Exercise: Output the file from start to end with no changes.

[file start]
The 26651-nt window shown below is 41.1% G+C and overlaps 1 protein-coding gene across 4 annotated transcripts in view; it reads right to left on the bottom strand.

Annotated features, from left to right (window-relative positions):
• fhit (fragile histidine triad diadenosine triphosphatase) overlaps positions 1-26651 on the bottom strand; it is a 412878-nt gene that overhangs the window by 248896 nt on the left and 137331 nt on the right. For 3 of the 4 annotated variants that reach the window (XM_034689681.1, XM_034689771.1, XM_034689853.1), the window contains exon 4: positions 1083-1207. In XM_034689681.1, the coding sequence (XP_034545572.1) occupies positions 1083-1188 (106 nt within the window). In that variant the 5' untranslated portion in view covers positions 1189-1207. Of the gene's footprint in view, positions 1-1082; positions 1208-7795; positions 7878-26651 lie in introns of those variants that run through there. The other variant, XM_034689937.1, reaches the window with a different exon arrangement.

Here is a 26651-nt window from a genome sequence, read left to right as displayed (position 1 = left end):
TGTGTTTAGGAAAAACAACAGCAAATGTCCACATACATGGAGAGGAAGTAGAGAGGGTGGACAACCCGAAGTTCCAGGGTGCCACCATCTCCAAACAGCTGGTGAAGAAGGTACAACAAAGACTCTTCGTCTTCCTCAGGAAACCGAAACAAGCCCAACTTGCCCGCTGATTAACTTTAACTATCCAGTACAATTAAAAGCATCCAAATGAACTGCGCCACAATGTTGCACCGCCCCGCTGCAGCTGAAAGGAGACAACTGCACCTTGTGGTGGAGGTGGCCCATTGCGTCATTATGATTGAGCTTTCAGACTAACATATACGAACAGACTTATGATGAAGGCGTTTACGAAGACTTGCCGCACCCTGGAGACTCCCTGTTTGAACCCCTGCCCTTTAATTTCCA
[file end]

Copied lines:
The 26651-nt window shown below is 41.1% G+C and overlaps 1 protein-coding gene across 4 annotated transcripts in view; it reads right to left on the bottom strand.

Annotated features, from left to right (window-relative positions):
• fhit (fragile histidine triad diadenosine triphosphatase) overlaps positions 1-26651 on the bottom strand; it is a 412878-nt gene that overhangs the window by 248896 nt on the left and 137331 nt on the right. For 3 of the 4 annotated variants that reach the window (XM_034689681.1, XM_034689771.1, XM_034689853.1), the window contains exon 4: positions 1083-1207. In XM_034689681.1, the coding sequence (XP_034545572.1) occupies positions 1083-1188 (106 nt within the window). In that variant the 5' untranslated portion in view covers positions 1189-1207. Of the gene's footprint in view, positions 1-1082; positions 1208-7795; positions 7878-26651 lie in introns of those variants that run through there. The other variant, XM_034689937.1, reaches the window with a different exon arrangement.

Here is a 26651-nt window from a genome sequence, read left to right as displayed (position 1 = left end):
TGTGTTTAGGAAAAACAACAGCAAATGTCCACATACATGGAGAGGAAGTAGAGAGGGTGGACAACCCGAAGTTCCAGGGTGCCACCATCTCCAAACAGCTGGTGAAGAAGGTACAACAAAGACTCTTCGTCTTCCTCAGGAAACCGAAACAAGCCCAACTTGCCCGCTGATTAACTTTAACTATCCAGTACAATTAAAAGCATCCAAATGAACTGCGCCACAATGTTGCACCGCCCCGCTGCAGCTGAAAGGAGACAACTGCACCTTGTGGTGGAGGTGGCCCATTGCGTCATTATGATTGAGCTTTCAGACTAACATATACGAACAGACTTATGATGAAGGCGTTTACGAAGACTTGCCGCACCCTGGAGACTCCCTGTTTGAACCCCTGCCCTTTAATTTCCA